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Private equity sector back on track

Oksana Patron6 December 2023
Leaves in the shape of a stock graph and arrow going up

Although the private equity (PE) industry was impacted by higher interest rates throughout the most of 2023, there are signs that deal activity started to pick up towards the end of the year helped by expectations that interest rate hikes have stabilised, according to Federation Asset Management.

In the third quarter of 2023, PE firms announced deals valued at US$101billion with deals of $US100 million increasing by 63% from the first quarter, according to Ernst & Young Global Limited.

Additionally, a recent EY survey of PE investors across geographies also found that two thirds of investors surveyed expected PE activity to accelerate further over the next six months.

“Deal flow through the back half of 2023 has been very strong and we expect this to continue into 2024,” Cameron Brownjohn, Chief Executive Officer of Federation, said.

“We will also continue to focus on our ‘profit with principle’ approach which requires us to make investment decisions from a cautious, long-term viewpoint and an eye on the future.

“Whilst acknowledging the macro environment, we see increasing portfolio relevance for Private Equity through 2024 because of its heightened ability to navigate weaker operating environments for protracted periods,” he added.

The private equity sector in Australia is on track to deliver consistent long term returns which are non-correlated to the listed markets. Over the past decade, private equity and venture capital in Australia have yielded an 18% return on investment compared to 9% for the ASX 100 and 8% for the ASX Small Ordinaries Index in the last decade.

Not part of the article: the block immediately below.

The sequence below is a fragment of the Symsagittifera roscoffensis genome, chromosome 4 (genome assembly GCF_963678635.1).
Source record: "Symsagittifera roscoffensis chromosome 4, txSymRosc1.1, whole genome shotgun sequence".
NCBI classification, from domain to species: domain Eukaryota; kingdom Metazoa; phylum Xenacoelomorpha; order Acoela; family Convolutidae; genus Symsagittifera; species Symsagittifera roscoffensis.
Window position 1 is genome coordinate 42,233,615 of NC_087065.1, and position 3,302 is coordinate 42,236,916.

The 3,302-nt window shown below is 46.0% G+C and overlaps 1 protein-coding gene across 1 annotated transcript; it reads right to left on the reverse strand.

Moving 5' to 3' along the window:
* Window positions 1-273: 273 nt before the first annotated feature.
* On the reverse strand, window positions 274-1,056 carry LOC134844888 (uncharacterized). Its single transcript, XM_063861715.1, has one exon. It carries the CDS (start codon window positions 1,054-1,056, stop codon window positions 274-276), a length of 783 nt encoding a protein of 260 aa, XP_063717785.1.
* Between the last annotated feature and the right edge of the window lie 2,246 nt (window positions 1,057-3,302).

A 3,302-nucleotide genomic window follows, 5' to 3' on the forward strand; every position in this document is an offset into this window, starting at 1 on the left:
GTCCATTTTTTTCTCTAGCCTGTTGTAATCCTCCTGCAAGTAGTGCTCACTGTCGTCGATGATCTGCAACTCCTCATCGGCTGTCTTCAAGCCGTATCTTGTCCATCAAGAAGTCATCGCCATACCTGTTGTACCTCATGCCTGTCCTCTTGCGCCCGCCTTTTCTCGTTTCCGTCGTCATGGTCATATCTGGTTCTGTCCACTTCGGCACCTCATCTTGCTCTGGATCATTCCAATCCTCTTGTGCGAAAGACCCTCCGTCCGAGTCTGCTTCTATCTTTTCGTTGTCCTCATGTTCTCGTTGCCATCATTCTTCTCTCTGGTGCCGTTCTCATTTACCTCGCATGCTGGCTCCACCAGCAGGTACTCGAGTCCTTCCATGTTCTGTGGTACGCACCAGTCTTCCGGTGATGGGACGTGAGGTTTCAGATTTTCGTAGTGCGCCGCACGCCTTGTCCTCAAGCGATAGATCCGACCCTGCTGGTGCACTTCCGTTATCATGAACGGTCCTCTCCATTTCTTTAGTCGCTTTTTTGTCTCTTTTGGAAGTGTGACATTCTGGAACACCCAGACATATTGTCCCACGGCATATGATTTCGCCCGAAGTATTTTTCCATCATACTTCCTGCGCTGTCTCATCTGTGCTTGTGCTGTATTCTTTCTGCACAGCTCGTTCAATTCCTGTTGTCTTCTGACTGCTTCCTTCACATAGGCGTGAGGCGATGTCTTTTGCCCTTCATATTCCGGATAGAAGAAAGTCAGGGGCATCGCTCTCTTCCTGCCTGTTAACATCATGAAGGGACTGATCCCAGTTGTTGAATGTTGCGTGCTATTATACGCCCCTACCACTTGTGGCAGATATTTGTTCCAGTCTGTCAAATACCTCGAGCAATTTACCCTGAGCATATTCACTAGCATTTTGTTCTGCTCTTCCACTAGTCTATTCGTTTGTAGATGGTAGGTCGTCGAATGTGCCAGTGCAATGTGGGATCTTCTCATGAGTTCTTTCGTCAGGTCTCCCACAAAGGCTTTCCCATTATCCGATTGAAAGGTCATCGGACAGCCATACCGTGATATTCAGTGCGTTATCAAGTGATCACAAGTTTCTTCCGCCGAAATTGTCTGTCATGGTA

The other attractive asset classes, according to Federation, included childcare sector and sustainable energy infrastructure sectors.

Federation’s childcare portfolio held in 2023 the facilities across New South Wales, Queensland, Victoria and South Australia and has been on target to reach $1 million by 2025, the firm said.

“Our childcare assets are mostly newly built and bespoke centres with long-term leases that have CPI-indexed cashflows and minimal capex requirements. These are very attractive investments for our investors,” Brownjohn said.

In addition to the acquisition of these centres, Federation also focused on installing solar panels to reduce the centres’ carbon footprints.

Brownjohn also pointed out that the provision of childcare has a direct correlated link to improved female workforce labour participation in Australia, another positive ESG outcome.

In the sustainable infrastructure sector, Federation’s 90% owned Riverina battery energy storage system went live. As of early October 2023, the 150MW/300MWh Riverina and Darlington Point Energy Storage Systems (Riverina BESS) was fully operational.

The Federation Alternative Investments II fund also got a tick of approval from rating agency Zenith Investment Partners in 2023, which cited the high calibre and extensive experience of the firm’s principals as reasons for the rating.


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